Q: What are some of the biggest questions people have about investing?

A: Most people don’t know what they don’t know. So for us, there are two types of investors; those who are willing to learn and those who tend to believe and rely on what they think they know. We find the best investors are those who are willing to learn. We love to teach.

Q: What tips or advice would you offer to investors?

A: As important as traditional asset allocation and diversification are, we believe they are not sufficient in-and-of themselves—especially when transitioning into the retirement years. Markets have become too volatile and unpredictable. Witness the fact that the broad U.S. equity market has twice lost over 50% of its value in the past two decades alone. This can be disastrous to long-term investment success. You may eventually recover from such losses if you are young and still aggressively saving, but not if you’ve entered your retirement years. So make sure you have additional loss mitigation strategies in place to help protect your principle from unnecessary volatility.

Q: Are there any new federal laws in 2020 or beyond that will impact investors?

A: One big change that’s likely coming soon is the elimination of the stretch IRA, which currently allows beneficiaries of Traditional IRAs to stretch the payments out over their lifetimes. The other biggest factor is the possible phase out in 2025 of many of the recent changes to the tax code. Even if that doesn’t occur in 2025, we’re not likely to see such favorable tax laws down the road. It just isn’t sustainable. We’re working hard with all our clients to take advantage of the current tax environment before it goes away.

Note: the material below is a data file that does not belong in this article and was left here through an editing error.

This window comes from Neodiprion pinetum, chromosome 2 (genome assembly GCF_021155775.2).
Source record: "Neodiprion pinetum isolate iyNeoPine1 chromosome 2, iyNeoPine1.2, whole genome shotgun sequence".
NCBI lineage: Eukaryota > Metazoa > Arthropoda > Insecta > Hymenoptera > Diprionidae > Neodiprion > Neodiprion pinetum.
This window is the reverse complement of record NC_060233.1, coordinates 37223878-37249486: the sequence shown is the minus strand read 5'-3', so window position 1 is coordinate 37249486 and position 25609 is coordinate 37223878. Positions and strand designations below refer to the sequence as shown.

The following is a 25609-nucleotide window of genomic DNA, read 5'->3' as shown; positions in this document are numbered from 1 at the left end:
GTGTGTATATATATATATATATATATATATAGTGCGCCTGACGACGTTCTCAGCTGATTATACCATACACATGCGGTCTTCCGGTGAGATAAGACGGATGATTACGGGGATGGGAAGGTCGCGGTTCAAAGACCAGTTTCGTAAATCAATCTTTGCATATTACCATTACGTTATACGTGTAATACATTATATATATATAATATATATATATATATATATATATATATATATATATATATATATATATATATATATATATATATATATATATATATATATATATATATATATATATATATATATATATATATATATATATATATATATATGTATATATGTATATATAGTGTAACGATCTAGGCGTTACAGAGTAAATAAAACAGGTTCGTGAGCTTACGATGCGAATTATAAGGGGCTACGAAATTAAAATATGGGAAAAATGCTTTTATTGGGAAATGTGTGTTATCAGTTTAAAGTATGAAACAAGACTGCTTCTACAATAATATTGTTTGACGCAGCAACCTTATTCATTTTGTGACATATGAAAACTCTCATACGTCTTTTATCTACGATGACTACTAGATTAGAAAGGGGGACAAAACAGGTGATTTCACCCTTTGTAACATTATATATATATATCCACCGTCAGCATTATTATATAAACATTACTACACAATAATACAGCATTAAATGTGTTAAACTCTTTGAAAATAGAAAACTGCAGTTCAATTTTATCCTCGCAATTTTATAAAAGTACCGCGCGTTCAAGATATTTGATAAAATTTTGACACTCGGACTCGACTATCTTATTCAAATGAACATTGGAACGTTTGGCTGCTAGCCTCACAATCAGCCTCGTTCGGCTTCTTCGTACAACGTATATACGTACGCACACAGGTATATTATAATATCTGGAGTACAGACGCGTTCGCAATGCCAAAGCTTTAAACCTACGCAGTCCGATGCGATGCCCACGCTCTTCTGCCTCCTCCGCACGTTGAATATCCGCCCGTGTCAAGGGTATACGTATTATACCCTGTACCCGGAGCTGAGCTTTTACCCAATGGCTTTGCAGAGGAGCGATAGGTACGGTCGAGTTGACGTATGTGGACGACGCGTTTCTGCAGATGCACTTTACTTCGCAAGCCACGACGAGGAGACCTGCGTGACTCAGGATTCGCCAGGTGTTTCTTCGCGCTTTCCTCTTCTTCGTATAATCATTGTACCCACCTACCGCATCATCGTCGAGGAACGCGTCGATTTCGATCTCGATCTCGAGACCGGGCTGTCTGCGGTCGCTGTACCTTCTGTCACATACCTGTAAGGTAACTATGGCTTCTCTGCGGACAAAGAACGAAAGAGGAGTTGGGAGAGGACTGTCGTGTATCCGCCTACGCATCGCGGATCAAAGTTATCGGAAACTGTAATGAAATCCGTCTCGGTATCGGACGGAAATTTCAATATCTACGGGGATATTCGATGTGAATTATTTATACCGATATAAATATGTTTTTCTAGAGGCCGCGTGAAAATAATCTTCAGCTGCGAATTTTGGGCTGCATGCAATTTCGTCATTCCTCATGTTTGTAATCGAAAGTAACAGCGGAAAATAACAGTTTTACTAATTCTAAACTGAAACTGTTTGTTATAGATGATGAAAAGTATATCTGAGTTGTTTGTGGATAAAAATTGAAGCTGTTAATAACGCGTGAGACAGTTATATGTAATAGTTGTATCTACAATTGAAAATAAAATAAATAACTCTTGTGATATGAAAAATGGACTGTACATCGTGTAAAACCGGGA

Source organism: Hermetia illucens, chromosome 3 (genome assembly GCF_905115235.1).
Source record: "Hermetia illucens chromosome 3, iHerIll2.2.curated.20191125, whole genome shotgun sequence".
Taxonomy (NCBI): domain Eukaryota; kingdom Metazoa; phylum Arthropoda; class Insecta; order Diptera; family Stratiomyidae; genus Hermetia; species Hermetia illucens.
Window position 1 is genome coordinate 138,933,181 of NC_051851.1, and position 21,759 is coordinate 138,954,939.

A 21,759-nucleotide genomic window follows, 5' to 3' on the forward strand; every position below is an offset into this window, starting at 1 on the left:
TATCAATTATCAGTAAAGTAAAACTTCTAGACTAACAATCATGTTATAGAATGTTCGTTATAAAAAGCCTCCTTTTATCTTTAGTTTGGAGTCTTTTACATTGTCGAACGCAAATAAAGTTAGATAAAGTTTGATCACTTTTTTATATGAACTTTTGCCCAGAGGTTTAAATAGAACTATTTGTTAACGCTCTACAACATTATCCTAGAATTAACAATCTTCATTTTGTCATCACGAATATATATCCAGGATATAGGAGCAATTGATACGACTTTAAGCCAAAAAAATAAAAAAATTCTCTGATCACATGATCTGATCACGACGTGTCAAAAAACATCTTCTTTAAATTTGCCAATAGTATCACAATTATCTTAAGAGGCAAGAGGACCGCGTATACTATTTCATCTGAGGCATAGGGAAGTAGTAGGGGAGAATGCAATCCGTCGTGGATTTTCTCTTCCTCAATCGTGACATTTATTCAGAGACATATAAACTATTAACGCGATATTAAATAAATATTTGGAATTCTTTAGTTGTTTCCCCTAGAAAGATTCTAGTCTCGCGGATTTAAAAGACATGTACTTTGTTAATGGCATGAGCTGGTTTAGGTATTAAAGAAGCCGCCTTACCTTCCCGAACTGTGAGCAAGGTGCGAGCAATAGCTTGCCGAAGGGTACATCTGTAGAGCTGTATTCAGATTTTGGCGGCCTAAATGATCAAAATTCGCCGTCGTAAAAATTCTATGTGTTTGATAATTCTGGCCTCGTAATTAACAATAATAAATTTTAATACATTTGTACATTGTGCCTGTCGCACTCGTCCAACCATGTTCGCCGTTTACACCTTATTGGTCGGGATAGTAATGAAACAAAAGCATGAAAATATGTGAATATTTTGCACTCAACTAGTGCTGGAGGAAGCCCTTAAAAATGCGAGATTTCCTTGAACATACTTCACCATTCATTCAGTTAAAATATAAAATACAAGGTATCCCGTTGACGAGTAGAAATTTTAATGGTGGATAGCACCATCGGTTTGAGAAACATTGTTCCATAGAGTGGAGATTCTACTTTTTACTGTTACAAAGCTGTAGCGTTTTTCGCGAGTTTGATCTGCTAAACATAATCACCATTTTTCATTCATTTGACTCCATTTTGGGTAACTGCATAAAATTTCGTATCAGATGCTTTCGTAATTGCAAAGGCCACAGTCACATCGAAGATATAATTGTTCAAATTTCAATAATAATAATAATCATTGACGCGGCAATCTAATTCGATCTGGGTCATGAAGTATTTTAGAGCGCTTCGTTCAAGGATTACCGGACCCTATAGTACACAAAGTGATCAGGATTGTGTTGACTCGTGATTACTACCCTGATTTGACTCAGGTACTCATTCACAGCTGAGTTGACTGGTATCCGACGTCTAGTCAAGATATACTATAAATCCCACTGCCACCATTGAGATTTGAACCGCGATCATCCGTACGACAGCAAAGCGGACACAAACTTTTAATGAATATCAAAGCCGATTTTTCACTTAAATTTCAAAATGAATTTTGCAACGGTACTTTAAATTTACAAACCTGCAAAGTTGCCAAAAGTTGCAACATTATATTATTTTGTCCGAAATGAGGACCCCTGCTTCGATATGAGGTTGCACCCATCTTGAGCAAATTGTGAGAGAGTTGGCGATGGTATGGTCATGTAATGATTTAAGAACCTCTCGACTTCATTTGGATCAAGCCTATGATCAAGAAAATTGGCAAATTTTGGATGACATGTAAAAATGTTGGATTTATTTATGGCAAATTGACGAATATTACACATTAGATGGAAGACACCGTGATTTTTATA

Q: How frequently should a client/investor review their portfolio mix?

A: On a strategic level, I would not re-evaluate asset allocation and diversification more frequently than annually. Otherwise, you run the risk of “chasing markets/returns,” which is a sure way to fail. If working with an adviser, that should be an integral part of your annual review. From a tactical perspective, your investment manager, (which should be directed by, but not the same as, your financial adviser), should be evaluating your mix constantly.